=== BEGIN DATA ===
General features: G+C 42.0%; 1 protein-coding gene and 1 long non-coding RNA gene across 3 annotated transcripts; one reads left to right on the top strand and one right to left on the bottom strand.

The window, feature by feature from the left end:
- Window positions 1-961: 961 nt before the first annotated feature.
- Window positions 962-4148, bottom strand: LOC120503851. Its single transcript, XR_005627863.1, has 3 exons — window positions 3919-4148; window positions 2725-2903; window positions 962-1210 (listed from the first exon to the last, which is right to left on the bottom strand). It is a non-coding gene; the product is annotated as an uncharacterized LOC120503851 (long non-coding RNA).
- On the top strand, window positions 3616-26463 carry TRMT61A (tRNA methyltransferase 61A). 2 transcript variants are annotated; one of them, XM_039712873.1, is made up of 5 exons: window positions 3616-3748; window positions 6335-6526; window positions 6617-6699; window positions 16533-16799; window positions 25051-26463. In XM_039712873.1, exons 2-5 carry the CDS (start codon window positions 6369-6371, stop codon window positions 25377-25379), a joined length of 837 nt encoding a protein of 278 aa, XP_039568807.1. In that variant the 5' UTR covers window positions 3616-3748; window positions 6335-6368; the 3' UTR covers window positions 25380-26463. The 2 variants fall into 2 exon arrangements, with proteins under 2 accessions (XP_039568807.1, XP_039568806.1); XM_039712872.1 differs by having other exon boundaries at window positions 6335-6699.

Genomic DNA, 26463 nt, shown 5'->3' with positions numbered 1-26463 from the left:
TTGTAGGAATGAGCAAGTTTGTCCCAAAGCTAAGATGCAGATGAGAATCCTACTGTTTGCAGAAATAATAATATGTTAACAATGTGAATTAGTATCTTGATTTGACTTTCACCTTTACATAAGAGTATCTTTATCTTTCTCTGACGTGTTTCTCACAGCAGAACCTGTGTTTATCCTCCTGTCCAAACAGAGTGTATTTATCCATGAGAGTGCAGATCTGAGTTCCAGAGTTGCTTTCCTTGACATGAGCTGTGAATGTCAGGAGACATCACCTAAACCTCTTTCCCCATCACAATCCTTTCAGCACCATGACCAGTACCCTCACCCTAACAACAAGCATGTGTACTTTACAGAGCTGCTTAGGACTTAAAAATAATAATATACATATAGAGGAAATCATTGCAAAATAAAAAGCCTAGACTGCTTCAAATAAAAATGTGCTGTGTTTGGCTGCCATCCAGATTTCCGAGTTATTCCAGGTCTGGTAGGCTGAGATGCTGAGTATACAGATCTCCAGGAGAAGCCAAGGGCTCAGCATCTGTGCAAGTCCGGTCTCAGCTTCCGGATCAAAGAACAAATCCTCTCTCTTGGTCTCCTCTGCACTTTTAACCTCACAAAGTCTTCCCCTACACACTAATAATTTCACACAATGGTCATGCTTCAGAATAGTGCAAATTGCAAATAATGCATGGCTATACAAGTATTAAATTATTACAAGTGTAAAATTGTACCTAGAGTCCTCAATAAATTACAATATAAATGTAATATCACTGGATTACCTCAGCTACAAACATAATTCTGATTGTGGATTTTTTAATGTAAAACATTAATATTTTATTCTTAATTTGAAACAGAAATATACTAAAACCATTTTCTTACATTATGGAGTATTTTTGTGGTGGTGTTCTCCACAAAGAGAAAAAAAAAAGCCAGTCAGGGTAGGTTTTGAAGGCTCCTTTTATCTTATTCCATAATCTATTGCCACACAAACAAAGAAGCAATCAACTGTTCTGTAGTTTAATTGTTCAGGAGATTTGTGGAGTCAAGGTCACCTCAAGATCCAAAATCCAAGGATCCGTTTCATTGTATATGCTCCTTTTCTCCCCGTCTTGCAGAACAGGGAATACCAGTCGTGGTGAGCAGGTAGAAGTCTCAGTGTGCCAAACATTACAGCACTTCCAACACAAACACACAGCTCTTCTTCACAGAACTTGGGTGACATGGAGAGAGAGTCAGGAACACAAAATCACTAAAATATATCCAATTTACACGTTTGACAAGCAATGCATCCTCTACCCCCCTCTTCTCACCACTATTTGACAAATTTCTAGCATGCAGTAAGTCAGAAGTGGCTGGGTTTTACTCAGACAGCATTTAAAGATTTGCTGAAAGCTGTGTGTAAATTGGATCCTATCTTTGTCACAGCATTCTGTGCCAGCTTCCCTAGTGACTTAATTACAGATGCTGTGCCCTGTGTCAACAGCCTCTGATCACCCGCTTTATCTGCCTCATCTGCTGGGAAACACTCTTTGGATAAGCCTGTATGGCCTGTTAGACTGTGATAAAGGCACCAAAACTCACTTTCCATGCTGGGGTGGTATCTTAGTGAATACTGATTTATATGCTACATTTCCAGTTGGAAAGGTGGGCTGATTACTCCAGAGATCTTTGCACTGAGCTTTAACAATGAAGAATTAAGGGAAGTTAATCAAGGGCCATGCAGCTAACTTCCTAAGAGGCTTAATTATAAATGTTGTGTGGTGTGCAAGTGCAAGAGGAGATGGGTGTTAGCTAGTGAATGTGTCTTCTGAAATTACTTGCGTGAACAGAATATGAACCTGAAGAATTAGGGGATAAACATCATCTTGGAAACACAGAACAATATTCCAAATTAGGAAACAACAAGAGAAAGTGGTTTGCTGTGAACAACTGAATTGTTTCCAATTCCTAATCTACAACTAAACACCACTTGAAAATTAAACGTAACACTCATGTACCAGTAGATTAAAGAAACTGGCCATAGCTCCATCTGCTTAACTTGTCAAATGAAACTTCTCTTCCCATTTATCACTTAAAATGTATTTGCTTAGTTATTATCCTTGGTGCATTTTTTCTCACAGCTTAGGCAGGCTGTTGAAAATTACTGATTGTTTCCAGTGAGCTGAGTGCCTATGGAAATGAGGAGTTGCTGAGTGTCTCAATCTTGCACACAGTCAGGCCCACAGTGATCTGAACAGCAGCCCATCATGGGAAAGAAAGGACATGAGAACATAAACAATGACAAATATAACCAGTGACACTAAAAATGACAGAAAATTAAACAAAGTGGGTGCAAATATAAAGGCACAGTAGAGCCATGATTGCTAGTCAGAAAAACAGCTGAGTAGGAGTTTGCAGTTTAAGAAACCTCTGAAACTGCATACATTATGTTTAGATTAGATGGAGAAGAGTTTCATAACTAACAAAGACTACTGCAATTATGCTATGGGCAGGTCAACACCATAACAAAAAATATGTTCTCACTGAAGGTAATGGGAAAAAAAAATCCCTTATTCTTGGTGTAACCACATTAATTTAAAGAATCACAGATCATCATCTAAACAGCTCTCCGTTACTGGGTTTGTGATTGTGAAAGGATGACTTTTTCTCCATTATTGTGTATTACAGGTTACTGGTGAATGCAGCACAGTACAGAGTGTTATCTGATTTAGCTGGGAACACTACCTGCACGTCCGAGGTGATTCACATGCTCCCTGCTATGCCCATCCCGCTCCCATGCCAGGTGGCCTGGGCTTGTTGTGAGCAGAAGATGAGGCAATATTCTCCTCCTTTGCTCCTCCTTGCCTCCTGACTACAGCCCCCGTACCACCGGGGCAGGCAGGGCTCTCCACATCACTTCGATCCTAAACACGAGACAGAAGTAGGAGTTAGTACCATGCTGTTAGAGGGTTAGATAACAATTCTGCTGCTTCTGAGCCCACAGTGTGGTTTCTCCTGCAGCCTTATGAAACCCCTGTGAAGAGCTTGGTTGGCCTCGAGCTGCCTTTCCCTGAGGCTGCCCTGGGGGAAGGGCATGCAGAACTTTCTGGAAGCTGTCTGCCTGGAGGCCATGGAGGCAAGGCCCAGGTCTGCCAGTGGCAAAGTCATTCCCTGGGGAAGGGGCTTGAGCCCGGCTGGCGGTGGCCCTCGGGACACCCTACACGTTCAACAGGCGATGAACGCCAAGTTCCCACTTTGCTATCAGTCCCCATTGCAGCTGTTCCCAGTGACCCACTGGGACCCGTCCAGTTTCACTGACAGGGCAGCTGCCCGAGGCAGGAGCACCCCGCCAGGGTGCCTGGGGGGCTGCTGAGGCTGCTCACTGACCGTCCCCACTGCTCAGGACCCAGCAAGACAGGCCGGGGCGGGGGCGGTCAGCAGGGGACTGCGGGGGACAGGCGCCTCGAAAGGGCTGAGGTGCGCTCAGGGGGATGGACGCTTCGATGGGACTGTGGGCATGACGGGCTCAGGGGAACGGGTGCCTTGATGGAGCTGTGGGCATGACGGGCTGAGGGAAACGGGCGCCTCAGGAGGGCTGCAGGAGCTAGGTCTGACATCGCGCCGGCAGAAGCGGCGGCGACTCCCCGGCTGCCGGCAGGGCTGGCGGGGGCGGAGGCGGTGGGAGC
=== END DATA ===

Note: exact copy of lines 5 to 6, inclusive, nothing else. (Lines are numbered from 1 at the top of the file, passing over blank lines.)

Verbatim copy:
- On the top strand, window positions 3616-26463 carry TRMT61A (tRNA methyltransferase 61A). 2 transcript variants are annotated; one of them, XM_039712873.1, is made up of 5 exons: window positions 3616-3748; window positions 6335-6526; window positions 6617-6699; window positions 16533-16799; window positions 25051-26463. In XM_039712873.1, exons 2-5 carry the CDS (start codon window positions 6369-6371, stop codon window positions 25377-25379), a joined length of 837 nt encoding a protein of 278 aa, XP_039568807.1. In that variant the 5' UTR covers window positions 3616-3748; window positions 6335-6368; the 3' UTR covers window positions 25380-26463. The 2 variants fall into 2 exon arrangements, with proteins under 2 accessions (XP_039568807.1, XP_039568806.1); XM_039712872.1 differs by having other exon boundaries at window positions 6335-6699.

Genomic DNA, 26463 nt, shown 5'->3' with positions numbered 1-26463 from the left: